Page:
Do Miami taggers just respect the art more?

David Hampsten
1 year ago

Great video by the way.

Bicycling Al
Bicycling Al
1 year ago

I noticed this too in the Deep Ellum district of Dallas, TX. Mural art doesn’t get tagged.

David Hampsten
1 year ago

Greensboro and Asheville NC also have a lot of excellent murals. Apparently once a mural is “finished”, a clear protective anti-tagging layer is put on top; any subsequent tags are then more easily washed off.

jonno
jonno
1 year ago

I’ve noticed this same phenomenon on the Springwater south of the Ross Island bridge. A gentleman is working on very interesting Salish-inspired art and in the process covering up tags. I’ve seen no tags on his completed pieces. It’s really cool, check it out!

Clem Fandango
Clem Fandango
1 year ago

Perhaps someone is dishing out an a**kicking?

Let’s Active
Let’s Active
1 year ago

Portland has a thriving community of street artists: portlandstreetartalliance on Instagram. Check them out!

Tad
Tad
1 year ago
Reply to  Let’s Active

Yes they are a great organization and support local artists doing murals.
Worthy of support

http://www.pdxstreetart.org/what-we-do

Mike Owens
Mike Owens
1 year ago
Reply to  Tad
Yuki F.
Yuki F.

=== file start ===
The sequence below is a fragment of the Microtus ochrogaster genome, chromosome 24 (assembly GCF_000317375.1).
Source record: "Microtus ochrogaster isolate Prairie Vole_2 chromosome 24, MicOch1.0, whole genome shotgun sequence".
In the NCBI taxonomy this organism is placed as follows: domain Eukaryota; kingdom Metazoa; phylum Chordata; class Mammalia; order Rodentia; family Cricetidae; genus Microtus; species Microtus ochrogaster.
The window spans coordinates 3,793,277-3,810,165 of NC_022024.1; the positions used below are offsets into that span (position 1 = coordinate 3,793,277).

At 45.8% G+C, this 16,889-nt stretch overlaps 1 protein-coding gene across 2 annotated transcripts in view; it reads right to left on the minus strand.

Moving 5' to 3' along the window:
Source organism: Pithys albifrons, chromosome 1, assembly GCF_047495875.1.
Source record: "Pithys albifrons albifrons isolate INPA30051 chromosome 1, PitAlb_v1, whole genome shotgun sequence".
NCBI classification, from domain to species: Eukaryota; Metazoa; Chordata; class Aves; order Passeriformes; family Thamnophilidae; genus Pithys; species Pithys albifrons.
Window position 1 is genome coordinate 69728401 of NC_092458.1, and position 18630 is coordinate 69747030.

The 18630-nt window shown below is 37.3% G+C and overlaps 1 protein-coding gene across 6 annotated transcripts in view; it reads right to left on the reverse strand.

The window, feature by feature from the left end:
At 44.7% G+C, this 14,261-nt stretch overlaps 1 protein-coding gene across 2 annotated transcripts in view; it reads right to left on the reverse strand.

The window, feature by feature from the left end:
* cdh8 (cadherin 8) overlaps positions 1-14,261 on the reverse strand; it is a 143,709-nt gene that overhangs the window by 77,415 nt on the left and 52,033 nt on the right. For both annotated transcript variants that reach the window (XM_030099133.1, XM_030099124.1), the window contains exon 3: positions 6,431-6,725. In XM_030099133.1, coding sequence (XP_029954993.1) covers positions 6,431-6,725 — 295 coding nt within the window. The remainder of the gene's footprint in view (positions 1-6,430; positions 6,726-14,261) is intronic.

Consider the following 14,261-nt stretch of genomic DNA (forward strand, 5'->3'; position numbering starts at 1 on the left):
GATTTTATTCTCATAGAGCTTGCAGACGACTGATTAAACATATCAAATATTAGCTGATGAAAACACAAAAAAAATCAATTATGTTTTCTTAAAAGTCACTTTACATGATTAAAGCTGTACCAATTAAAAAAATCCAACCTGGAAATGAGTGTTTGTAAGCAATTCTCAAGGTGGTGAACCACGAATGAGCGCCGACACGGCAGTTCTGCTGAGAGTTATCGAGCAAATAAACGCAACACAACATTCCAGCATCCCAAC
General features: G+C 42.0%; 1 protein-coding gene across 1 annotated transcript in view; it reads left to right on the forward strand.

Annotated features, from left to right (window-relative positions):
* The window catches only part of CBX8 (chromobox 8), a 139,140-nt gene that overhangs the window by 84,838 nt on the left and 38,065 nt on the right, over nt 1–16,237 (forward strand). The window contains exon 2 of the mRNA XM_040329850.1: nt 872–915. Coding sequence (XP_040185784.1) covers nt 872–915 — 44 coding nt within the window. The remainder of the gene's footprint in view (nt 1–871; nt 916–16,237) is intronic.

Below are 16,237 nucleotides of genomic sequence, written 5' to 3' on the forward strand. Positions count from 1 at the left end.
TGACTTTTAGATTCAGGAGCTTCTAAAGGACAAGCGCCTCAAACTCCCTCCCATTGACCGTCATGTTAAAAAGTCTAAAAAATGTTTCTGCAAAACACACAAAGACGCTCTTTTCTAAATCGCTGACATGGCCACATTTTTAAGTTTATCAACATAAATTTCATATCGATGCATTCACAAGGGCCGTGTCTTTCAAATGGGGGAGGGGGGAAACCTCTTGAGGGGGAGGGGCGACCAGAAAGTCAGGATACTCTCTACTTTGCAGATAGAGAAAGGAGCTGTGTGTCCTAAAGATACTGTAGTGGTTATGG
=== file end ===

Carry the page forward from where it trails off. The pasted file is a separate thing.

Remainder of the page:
1 year ago

Jonathan, I’m not really aware of the concept of Portland exceptionalism. PDX street arts is a cool organization…wish they could do more and make Portland more like Miami/Wynwood in this regards. Portland seems to be a city in decline….more great art would be a boost! I asked if the city would sponsor PDX street arts to have art painted on the signal boxes (which are always getting tagged) but the city declined….zero interest. They would rather continue the “paint beige and tag” cycle ad infinitum. Unfortunately, excuses is what I hear most of the time from “we know better” and “we work from home” city bureaucrats. 🙁

Let's Active
Let's Active
1 year ago

By no means was I trying to make it seem like there is more going on here than other places in the US. Just wanted to give some love/link to the local artists. Apologies if my comment came off differently. My bad on communications.

Let's Active
Let's Active
1 year ago

I’m definitely jealous of your Wynwood photos (and Wynwood’s support of mural arts)! I have a nice library of mural photos from my runs and bikes around Portland. I can’t resist stopping and taking a photo because it is just so awesome to see a beautiful bright or coolly designed mural. This city would benefit from more.

JF
JF
1 year ago

The Mission District in SF can’t be beat for murals. In a city with a lot to do, it is probably the number one place I tell everyone to check out (and I lived there for a long time). Seems like a no-brainer for Portland to emulate this, which means it will never happen. Hope I am wrong.

Granpa
Granpa
1 year ago

A Pollyanna outlook at Portland’s graffiti vandalism seems unwarranted. Murals we have that celebrate art and culture are already tagged. I envy Miami’s murals but doubt Portland taggers could resist defacing actual art. It is another sad aspect of our saddening town.

Mike Owens
Mike Owens
1 year ago

Many of our murals in PDX come courtesy of this effort: http://www.forestforthetreesnw.com/